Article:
This proposal describes a five year training plan for the development of an independent translational academic cancer research program. The candidate has had research training as a graduate student and residency training in internal medicine, has completing fellowship training in hematology/oncology, and continues as faculty in a mentored research environment. The proposed program will promote the candidate's further training in advanced cancer biology, mouse models of cancer, and translational breast cancer research. The candidate's mentor is a recognized leader in breast cancer basic science and translational research, and is committed to supervising the PI's research training and fostering his transition to independence. Training will occur in an environment of active clinical practice and basic science investigation in breast cancer, coupled with outstanding resources for the proposed research and with institutional support for the nurturing and development of physician-scientists. The proposed research will focus on understanding molecular mechanisms of resistance to HER2 inhibitors in breast cancer. Amplification of the HER2 oncogene occurs in 25% of human breast cancers. Trastuzumab, an antibody against HER2, and lapatinib, a tyrosine kinase inhibitor of HER2 and EGFR, are effective therapies for patients with HER2+ breast cancer, but most patients treated with these agents eventually relapse, suggesting that tumors acquire or intrinsically possess mechanisms for escape from HER2 inhibition. Aberrant activation of the phosphoinositide-3-kinase (PI3K)-Akt axis is emerging as an important mechanism of resistance to anti-HER2 therapies, supported by preliminary data from cell line model systems of lapatinib resistance. We hypothesize that as a result of the selective pressure of treatment, resistance to HER2 inhibition results from reactivation of the PI3K-Akt axis through upregulation of alternate compensatory signaling and/or mutations in the PI3K pathway. Inhibition of these alternate pathways should provide therapeutic targets to prevent or overcome resistance to anti-HER2 treatment.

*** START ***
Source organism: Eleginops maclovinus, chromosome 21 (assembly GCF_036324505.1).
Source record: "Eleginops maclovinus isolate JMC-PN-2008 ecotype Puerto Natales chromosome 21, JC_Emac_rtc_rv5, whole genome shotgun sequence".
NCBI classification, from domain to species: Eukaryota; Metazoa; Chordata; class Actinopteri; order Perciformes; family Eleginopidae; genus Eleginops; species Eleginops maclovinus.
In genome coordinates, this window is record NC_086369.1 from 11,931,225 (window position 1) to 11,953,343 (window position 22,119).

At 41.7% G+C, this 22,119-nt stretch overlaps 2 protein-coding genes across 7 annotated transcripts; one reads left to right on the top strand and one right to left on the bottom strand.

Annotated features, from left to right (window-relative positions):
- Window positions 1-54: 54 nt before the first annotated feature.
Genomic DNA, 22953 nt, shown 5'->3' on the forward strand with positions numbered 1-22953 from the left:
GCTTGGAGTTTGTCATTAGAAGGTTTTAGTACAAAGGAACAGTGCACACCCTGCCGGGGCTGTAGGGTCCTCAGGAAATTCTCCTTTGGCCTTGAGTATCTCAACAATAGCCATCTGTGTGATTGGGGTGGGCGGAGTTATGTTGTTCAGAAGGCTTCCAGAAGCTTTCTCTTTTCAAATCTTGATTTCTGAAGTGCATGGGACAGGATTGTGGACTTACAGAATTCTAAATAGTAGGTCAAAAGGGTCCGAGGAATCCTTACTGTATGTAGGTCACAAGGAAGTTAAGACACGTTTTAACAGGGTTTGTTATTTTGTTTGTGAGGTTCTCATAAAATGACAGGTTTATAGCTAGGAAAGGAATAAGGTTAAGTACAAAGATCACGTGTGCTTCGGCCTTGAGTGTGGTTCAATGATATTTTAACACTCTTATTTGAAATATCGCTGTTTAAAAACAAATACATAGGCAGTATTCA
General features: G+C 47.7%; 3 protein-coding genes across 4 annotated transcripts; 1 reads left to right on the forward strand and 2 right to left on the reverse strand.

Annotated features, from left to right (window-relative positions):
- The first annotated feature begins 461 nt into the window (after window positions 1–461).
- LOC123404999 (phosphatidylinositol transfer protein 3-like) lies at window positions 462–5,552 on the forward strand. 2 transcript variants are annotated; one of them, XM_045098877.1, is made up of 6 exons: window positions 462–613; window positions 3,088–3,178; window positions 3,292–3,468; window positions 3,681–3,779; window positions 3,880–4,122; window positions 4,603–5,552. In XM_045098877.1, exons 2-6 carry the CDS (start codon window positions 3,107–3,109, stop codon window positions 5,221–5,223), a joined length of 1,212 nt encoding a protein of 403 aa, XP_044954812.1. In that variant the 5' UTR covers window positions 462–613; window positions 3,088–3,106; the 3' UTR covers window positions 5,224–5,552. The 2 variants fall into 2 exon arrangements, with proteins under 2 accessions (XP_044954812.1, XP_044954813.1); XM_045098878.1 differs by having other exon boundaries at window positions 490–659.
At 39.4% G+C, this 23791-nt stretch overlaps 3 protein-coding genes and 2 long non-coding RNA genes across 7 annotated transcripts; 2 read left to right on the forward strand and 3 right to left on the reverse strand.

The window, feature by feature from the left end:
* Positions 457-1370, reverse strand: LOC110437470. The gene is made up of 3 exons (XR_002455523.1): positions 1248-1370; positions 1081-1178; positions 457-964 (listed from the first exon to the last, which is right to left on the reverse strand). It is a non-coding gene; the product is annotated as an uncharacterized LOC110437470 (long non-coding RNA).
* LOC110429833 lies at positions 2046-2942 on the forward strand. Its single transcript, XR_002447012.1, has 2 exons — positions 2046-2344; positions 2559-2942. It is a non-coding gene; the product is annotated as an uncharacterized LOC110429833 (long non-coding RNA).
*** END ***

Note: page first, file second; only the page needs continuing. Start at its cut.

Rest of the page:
Specific aims are 1) To determine the molecular mechanisms of aberrant PI3K-Akt activation in lapatinib-resistant HER2-overexpressing breast cancer cells;2) To determine the mechanisms whereby PI3K mutations contribute to PI3K-Akt pathway activation in drug-resistant cells;and 3) To determine whether therapeutic inhibitors of PI3K restore sensitivity to HER2 inhibitors and whether PI3K pathway activation predicts clinical response to HER2 inhibitors. Experiments in Aim 1 will use cell line models of lapatinib resistance to determine the role of HER3 in activating PI3K, or to identify other candidate activators of the PI3K pathway. Several approaches including RNAi knockdown of candidate proteins, immunoprecipitation of PI3K subunits to identify binding partners, and pharmacologic manipulation of suspected resistance pathways will be tested.